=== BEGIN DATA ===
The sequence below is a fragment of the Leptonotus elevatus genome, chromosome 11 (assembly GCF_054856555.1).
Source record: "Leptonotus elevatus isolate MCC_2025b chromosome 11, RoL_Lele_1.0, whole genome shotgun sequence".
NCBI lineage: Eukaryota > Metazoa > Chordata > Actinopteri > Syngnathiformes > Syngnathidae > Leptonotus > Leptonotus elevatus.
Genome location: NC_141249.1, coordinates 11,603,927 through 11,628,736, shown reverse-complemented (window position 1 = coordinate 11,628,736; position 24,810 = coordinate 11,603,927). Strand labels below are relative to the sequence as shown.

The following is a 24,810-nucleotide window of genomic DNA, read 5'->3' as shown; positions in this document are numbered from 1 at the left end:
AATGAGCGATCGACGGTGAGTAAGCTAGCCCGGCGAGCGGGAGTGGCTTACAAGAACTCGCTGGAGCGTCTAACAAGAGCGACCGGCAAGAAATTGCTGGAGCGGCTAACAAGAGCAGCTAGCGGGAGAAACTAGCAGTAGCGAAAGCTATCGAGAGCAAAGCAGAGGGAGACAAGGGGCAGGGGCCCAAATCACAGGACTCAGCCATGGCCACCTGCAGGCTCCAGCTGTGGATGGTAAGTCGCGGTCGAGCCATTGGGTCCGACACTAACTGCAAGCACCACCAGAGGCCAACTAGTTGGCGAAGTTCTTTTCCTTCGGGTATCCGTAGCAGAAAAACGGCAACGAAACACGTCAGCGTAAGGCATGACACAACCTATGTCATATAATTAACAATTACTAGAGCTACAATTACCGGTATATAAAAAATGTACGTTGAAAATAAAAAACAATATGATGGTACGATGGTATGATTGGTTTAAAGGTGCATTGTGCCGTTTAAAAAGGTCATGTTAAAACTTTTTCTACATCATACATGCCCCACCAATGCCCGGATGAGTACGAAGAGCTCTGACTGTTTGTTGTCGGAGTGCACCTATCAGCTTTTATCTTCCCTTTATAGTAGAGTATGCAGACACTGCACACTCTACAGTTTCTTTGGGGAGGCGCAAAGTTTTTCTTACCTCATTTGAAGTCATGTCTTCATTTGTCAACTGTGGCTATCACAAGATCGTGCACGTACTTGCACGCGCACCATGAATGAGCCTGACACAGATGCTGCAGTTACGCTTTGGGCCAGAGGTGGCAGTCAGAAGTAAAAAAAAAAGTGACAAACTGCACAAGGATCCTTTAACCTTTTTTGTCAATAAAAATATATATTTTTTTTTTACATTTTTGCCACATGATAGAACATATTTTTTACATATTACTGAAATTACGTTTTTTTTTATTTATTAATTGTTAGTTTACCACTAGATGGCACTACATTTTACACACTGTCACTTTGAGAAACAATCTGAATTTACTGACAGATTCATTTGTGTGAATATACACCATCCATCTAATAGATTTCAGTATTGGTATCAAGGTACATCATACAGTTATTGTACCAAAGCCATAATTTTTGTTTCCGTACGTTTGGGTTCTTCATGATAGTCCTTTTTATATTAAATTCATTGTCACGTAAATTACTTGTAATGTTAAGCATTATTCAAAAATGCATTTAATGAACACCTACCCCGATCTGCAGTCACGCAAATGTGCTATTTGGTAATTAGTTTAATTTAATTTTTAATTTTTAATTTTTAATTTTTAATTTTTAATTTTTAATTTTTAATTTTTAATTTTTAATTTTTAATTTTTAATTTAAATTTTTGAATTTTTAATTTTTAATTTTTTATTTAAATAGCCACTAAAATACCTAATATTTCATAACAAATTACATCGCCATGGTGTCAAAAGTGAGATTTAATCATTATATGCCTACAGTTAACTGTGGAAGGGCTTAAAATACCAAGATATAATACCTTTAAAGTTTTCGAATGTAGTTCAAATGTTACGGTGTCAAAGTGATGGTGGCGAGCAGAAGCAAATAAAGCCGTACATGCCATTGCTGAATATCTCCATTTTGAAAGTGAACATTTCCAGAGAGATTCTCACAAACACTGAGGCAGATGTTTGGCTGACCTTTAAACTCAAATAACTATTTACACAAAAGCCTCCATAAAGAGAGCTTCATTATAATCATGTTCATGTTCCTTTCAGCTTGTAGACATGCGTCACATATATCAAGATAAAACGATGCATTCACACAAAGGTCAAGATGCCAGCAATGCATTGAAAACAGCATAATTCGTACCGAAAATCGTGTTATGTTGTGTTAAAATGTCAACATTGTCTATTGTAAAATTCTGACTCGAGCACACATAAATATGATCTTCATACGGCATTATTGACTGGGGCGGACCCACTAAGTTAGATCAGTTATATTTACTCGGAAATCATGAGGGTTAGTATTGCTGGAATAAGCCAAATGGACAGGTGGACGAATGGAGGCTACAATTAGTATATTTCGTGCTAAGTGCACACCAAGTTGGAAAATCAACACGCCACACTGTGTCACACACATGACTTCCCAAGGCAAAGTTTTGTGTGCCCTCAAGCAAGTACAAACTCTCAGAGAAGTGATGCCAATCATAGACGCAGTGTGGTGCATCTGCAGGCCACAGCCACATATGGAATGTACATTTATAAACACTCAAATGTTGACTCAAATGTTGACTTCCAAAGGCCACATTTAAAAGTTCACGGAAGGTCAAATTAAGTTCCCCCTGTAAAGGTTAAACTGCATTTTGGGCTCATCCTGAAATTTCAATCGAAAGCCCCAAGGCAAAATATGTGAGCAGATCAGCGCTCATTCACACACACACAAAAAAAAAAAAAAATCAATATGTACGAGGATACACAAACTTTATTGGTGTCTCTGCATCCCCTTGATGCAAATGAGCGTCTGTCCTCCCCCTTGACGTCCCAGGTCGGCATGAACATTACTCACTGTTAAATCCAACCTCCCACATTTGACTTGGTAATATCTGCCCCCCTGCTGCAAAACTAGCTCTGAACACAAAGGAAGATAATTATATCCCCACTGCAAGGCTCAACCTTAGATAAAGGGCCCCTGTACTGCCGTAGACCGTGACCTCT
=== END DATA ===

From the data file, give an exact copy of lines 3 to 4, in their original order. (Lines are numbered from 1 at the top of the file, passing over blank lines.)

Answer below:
NCBI lineage: Eukaryota > Metazoa > Chordata > Actinopteri > Syngnathiformes > Syngnathidae > Leptonotus > Leptonotus elevatus.
Genome location: NC_141249.1, coordinates 11,603,927 through 11,628,736, shown reverse-complemented (window position 1 = coordinate 11,628,736; position 24,810 = coordinate 11,603,927). Strand labels below are relative to the sequence as shown.